A Chance to Prove Themselves

According to Olympic rowing silver medallist Debbie Flood this Saturday’s GB Winter Assessment Trials at Boston in Lincolnshire will be "a real chance for newcomers to prove themselves".

Races at Boston will take place as a time trial over a 5km course. The event is an important part of the selection process in 2006 – a year in which Britain hosts the World Championships, at Eton in August, for the first time in 20 years.

With such a strong women’s squad, including six Olympic medallists and four world champions, the fight to win a seat in the top boat this season will be tough. But, says Flood, there are a number of newcomers "snapping at the heels" of the established stars.

"We have such a good development group now in the women’s squad, especially the training group for the women’s eight. It’s very good for us because it pushes us hard. It’s more competitive".

As well as keeping an eye on the new opposition, the leading women will also use the trials as a chance to gauge the quality of their winter training to date.

In Boston, the senior women’s trial will be in single sculls over the 5km course and in time trial format. "It’s a good test", said Frances Houghton, also an Olympic silver medallist and one of the favourites to win at the weekend.  "It shows whether you’ve done the training. You can’t blast it like a 2km Olympic course, you’ve actually got to row quite well to succeed".

Twice Olympic medallist and twice world champion Katherine Grainger, winner of the last trial over 5km, will also be amongst the favourites and Sarah Winckless will be in the frame.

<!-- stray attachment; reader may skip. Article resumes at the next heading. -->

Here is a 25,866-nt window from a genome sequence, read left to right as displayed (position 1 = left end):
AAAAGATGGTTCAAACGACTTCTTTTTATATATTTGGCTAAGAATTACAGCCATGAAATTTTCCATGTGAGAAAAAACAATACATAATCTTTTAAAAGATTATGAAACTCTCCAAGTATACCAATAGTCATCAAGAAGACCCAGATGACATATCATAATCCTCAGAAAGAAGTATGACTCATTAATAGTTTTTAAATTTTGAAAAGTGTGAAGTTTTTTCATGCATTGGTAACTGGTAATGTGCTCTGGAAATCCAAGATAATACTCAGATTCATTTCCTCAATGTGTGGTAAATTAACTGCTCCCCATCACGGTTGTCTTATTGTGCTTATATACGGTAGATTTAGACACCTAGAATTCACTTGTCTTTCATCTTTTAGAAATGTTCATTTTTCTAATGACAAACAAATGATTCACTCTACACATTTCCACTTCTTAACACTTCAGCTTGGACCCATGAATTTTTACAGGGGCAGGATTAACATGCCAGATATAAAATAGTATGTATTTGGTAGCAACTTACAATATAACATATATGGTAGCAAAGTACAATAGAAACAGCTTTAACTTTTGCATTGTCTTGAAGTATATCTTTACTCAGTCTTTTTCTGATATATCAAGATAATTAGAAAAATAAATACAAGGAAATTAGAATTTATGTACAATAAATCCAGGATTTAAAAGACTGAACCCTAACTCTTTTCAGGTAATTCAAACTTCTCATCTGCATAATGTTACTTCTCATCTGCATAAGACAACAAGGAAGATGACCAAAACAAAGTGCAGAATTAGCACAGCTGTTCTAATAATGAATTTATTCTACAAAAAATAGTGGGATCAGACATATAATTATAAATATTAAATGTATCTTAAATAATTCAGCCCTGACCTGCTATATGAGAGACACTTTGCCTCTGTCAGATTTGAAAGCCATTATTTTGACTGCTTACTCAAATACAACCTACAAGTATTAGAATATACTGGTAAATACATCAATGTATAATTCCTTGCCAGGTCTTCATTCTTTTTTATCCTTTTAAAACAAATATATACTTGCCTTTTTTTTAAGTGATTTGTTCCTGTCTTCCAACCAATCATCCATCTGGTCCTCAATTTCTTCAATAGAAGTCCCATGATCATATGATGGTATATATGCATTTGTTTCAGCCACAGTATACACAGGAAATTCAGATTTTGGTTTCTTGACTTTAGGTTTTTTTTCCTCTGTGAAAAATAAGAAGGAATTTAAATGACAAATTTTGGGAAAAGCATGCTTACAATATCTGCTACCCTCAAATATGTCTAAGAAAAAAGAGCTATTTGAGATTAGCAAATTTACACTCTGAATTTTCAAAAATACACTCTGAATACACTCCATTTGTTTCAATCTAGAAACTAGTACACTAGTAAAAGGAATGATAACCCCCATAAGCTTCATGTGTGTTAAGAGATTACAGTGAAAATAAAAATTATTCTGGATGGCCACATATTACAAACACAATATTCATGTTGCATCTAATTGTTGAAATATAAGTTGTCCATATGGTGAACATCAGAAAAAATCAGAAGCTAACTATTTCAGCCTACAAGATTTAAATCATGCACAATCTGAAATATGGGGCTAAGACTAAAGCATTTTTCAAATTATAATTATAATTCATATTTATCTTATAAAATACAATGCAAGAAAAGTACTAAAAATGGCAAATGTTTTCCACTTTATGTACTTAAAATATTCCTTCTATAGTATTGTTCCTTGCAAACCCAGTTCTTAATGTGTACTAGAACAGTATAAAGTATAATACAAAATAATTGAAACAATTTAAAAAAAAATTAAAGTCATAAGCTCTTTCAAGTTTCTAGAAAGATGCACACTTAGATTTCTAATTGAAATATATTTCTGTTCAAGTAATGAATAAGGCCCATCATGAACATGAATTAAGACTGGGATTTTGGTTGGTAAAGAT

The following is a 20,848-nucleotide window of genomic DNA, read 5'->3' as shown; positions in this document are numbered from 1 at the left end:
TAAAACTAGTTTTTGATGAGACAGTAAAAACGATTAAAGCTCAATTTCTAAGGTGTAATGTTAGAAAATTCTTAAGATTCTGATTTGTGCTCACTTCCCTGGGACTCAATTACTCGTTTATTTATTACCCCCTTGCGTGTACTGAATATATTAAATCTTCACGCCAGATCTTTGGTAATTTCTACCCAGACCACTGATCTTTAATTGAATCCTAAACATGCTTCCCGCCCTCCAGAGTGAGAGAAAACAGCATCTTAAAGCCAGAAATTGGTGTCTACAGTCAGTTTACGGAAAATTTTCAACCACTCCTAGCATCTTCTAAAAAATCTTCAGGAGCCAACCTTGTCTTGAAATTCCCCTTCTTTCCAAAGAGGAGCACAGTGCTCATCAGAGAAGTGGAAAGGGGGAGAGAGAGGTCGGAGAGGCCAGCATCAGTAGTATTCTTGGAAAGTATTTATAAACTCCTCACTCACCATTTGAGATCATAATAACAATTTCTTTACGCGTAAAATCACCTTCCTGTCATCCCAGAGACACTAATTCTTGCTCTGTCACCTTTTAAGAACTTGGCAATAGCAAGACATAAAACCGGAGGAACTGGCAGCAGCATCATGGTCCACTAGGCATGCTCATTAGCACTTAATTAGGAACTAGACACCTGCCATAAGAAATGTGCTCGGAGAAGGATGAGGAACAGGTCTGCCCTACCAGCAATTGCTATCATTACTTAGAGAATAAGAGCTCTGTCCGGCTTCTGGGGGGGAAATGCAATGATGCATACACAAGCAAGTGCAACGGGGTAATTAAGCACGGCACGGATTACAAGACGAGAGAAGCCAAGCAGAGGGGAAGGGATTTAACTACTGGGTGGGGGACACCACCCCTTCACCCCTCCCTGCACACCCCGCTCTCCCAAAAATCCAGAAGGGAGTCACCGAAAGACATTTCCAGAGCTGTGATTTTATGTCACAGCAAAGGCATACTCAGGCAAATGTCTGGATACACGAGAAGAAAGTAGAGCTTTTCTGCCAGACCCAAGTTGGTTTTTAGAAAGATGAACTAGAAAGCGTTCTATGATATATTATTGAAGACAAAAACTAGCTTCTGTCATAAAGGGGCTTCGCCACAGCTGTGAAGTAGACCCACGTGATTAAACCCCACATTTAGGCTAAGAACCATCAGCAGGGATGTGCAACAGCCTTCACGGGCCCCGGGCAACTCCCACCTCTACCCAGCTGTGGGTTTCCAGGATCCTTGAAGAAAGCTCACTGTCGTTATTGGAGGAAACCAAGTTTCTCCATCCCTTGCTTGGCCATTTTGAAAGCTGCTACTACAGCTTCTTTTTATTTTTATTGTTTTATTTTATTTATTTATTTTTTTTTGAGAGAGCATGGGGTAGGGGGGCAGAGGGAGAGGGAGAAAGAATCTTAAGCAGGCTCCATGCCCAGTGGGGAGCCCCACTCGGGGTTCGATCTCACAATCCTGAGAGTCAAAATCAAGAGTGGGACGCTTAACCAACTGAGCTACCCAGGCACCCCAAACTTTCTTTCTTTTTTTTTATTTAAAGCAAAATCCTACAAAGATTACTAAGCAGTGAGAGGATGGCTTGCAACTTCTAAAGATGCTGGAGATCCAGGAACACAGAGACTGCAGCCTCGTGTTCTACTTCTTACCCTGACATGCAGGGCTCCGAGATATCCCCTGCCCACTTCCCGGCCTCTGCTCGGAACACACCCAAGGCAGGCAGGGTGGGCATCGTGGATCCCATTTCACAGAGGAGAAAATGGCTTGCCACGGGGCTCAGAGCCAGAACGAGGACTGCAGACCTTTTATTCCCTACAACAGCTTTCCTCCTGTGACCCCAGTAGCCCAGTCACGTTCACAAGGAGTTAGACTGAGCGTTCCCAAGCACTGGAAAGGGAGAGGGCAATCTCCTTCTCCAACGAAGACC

Of the the emerging youngsters Annie Vernon, who competed in the single scull at the World Championships last Autumn, and Anna Bebington, both graduates of the lottery funded World Class Start programme, are both names to watch.

All the leading men should also be on show in pairs at Boston this weekend unlike the equivalent trial in December from which Olympic gold medallist Steve Williams had to withdraw when his partner, Alex Partridge, went down with a knee injury.

Partridge has since made a good recovery from the injury and, whilst having missed some of the base winter training, is getting back to his best.

Andy Hodge and Peter Reed, the other half of GB’s world-title winning men’s four last season with Partridge and Williams, will be a strong entry.  Hodge competed in a single in December because Reed was ill.

Tom Stallard and Josh West, both of Leander Club and both former Cambridge Blues, won the December pair trial and team up once more.  Kieran West, 2000 Olympic gold medallist in the eight and Tom James, stroke to the GB eight at the 2004 Athens Olympics, are another strong pairing.

Former leading sculling athlete Matt Langridge has switched to sweep oar this season and competes in a pair with squad newcomer Tom Solesbury.

Ian Lawson, winner to the December trial in the single scull, has been ruled out with illness this weekend and so Alan Campbell and Stephen Rowbotham will be the main favourites for this title.

Mark Hunter, Leander club captain, won the lightweight men’s single scull trial in  December.  His main rival then, Zac Purchase, has been ruled out this weekend by a wrist injury.

Hester Goodsell, world U23 single scull champion in 2005, and former world bronze medallist Helen Casey should dominate the lightweight women’s single scull trial.

"These trials form the final part of our winter assessment process",  said David Tanner, GB Rowing’s Performance Director.  "From this weekend’s results, and all the other tests and trials since October, we will select those rowers to be invited to the final GB Senior Rowing Trials in April after which the squad will be selected for the opening events of the 2006 season".

[Visit www.ara-rowing.org and link to Boston Rowing Club site for details and results]

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